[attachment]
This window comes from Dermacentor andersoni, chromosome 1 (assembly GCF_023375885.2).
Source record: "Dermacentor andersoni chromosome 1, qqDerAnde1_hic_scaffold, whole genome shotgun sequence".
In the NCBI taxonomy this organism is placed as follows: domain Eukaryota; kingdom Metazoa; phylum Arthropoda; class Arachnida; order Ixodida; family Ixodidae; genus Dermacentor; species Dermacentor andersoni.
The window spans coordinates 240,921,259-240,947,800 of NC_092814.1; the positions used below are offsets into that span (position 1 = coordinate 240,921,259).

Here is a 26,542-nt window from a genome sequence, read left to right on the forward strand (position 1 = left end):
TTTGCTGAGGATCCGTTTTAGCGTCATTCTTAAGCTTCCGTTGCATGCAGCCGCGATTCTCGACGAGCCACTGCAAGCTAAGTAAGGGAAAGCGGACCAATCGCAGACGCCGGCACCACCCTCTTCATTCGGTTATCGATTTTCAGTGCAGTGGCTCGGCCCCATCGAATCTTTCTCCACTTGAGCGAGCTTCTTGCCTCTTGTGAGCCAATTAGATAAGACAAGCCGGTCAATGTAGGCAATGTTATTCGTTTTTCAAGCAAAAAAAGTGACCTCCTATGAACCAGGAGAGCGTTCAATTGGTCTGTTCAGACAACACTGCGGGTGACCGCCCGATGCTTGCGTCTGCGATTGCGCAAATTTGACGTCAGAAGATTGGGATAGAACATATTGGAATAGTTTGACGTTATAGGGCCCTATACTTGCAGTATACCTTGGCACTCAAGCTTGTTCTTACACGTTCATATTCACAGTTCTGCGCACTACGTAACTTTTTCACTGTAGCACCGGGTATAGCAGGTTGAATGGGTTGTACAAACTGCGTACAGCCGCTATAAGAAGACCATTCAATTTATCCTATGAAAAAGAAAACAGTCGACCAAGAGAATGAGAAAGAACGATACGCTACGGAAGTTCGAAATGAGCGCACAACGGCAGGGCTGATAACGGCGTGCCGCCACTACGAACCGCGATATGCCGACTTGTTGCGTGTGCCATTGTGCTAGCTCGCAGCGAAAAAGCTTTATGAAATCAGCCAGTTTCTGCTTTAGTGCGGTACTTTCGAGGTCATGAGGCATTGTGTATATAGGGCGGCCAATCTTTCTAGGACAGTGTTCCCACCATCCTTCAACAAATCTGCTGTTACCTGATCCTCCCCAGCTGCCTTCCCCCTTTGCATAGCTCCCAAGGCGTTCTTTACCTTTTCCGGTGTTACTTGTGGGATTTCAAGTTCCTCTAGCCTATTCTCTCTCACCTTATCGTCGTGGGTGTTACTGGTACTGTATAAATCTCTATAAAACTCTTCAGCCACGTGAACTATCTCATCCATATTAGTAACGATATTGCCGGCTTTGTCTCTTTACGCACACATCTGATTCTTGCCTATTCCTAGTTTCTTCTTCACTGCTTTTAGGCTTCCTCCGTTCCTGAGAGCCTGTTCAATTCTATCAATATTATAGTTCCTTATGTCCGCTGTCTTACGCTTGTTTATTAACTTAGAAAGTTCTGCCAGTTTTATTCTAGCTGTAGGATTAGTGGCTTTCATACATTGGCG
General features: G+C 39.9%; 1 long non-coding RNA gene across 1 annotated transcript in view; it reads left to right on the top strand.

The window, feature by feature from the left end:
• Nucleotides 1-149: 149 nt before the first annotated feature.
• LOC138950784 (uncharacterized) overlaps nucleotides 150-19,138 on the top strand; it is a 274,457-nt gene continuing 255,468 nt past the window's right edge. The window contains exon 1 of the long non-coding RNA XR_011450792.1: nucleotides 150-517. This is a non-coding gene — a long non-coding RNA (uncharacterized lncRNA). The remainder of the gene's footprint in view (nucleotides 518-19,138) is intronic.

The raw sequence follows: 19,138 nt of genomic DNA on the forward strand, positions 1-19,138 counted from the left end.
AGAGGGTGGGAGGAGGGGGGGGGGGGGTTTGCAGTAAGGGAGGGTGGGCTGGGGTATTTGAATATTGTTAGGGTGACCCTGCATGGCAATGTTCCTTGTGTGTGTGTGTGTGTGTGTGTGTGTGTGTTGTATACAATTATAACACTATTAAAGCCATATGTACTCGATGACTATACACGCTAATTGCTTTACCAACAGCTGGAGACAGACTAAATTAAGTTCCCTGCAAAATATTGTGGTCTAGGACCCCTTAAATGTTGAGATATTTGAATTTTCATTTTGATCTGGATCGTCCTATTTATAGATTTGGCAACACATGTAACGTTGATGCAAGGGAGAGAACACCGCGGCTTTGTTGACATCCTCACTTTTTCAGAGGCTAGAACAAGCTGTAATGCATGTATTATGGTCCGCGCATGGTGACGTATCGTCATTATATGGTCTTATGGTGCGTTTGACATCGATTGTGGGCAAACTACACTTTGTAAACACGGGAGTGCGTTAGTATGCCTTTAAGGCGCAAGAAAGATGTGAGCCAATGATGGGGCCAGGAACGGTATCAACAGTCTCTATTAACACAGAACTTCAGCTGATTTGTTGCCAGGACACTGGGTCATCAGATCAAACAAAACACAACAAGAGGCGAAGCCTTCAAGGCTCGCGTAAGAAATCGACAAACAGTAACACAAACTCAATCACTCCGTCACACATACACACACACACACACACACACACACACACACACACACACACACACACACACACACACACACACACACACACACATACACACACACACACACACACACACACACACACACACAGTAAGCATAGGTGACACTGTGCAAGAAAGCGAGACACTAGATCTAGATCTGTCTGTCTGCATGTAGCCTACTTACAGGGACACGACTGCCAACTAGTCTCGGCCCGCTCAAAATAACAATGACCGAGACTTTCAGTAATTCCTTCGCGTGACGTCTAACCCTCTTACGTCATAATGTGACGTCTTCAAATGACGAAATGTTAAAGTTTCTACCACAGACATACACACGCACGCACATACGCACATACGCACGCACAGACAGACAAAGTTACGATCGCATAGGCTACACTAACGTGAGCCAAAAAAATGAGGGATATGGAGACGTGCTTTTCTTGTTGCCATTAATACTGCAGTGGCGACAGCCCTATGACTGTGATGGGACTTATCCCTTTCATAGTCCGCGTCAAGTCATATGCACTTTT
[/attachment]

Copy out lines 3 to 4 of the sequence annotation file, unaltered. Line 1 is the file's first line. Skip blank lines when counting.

In the NCBI taxonomy this organism is placed as follows: domain Eukaryota; kingdom Metazoa; phylum Arthropoda; class Arachnida; order Ixodida; family Ixodidae; genus Dermacentor; species Dermacentor andersoni.
The window spans coordinates 240,921,259-240,947,800 of NC_092814.1; the positions used below are offsets into that span (position 1 = coordinate 240,921,259).